Huawei challenges U.S. to show security risk evidence

Huawei challenges show security risk evidence

DONGGUAN (AP): The chairman of Huawei challenged the United States and other governments to provide evidence for claims the Chinese tech giant is a security risk as the company launched a public relations effort to defuse fears that threaten its role in next-generation communications.

Talking to reporters who were invited to Huawei Technologies Ltd.’s headquarters, Ken Hu complained accusations against the biggest global maker of network gear stem from “ideology and geopolitics.” He warned excluding Huawei from fifth-generation networks in Australia and other markets would hurt consumers by raising prices and slowing innovation.

Australia and New Zealand have barred Huawei in 5G networks on security grounds. They joined the United States and Taiwan, which have broader curbs on Huawei. Japan’s cybersecurity agency says suppliers including Huawei that are deemed high-risk will be excluded from government purchases.

The latest curbs have had little impact on Huawei, which is the biggest global maker of network gear and a leader in 5G development. But the normally press-shy company’s decision to hold Tuesday’s event appeared to reflect concern that if restrictions spread, they might hurt Huawei’s access to a 5G market industry analysts say could be worth $20 billion a year by 2022.

Hu, who appears at industry events but rarely gives interviews, talked for two hours and 20 minutes with American, European and Asian reporters.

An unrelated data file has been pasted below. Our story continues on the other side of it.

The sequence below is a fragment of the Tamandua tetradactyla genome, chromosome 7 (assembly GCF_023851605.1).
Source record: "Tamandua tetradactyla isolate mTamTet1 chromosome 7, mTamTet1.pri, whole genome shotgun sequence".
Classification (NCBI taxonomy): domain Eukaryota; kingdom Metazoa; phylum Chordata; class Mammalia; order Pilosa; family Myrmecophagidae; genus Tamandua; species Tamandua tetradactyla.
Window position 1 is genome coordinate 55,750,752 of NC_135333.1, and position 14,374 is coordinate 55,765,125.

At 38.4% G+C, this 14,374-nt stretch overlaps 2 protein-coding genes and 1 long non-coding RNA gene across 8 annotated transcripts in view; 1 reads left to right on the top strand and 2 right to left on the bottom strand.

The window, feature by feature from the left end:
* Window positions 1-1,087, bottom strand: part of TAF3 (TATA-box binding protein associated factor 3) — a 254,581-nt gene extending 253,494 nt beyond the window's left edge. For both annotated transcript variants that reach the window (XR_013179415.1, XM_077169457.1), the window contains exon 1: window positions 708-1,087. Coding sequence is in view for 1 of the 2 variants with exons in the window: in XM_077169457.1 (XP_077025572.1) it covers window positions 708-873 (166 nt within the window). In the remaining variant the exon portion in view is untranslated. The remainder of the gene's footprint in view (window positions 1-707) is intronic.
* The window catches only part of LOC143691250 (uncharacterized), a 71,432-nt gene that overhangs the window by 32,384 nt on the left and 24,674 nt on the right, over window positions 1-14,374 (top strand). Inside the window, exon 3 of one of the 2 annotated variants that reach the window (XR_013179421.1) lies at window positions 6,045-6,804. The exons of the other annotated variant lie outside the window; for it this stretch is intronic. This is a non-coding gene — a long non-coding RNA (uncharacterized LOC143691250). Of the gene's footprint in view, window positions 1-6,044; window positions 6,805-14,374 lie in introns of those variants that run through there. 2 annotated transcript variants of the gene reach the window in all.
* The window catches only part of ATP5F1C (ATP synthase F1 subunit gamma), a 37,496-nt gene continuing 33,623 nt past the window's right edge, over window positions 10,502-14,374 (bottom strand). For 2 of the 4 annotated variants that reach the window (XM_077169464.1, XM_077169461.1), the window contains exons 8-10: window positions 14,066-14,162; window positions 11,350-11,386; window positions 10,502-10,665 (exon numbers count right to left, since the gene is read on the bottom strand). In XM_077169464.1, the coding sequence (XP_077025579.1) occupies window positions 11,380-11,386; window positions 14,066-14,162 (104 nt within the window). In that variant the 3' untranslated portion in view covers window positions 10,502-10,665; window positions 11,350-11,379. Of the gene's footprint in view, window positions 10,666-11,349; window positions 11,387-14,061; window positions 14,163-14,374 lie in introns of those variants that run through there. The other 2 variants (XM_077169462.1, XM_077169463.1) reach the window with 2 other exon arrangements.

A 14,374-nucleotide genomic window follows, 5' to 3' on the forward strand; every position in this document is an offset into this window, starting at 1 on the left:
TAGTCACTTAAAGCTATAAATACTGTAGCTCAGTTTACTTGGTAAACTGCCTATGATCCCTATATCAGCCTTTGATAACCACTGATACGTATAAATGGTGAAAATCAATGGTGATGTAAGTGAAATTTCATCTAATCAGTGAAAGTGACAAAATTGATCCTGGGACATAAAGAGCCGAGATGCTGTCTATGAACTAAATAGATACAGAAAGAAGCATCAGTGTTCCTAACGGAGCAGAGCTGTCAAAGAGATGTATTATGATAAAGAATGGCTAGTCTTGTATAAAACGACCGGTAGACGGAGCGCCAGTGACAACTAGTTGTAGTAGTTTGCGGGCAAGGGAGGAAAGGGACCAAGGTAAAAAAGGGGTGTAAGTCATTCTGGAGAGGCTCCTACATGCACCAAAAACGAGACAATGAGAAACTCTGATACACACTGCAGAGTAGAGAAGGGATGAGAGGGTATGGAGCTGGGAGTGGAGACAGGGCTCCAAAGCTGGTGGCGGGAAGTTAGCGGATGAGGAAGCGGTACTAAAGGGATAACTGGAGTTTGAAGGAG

“If you have proof or evidence, it should be made known,” said Hu. “Maybe not to Huawei and maybe not to the public, but to telecom operators, because they are the ones that buy Huawei.”

Huawei, founded in 1987 by a former military engineer, rejects accusations it is controlled by the ruling Communist Party or designs equipment to facilitate eavesdropping. But foreign officials cite a Chinese law that requires companies to cooperate with intelligence agencies and express concern that telecom equipment suppliers might be required to modify products.

The emergence of 5G has heightened those fears. The technology is meant to support a vast expansion of telecoms networks to connect self-driving cars, factory robots, medical devices and power plants. That has prompted governments increasingly to view telecoms networks as strategic national assets.

“There has never been any evidence that our equipment poses a security threat,” said Hu. He added later, “We have never accepted requests from any government to damage the networks or business of any of our customers.”

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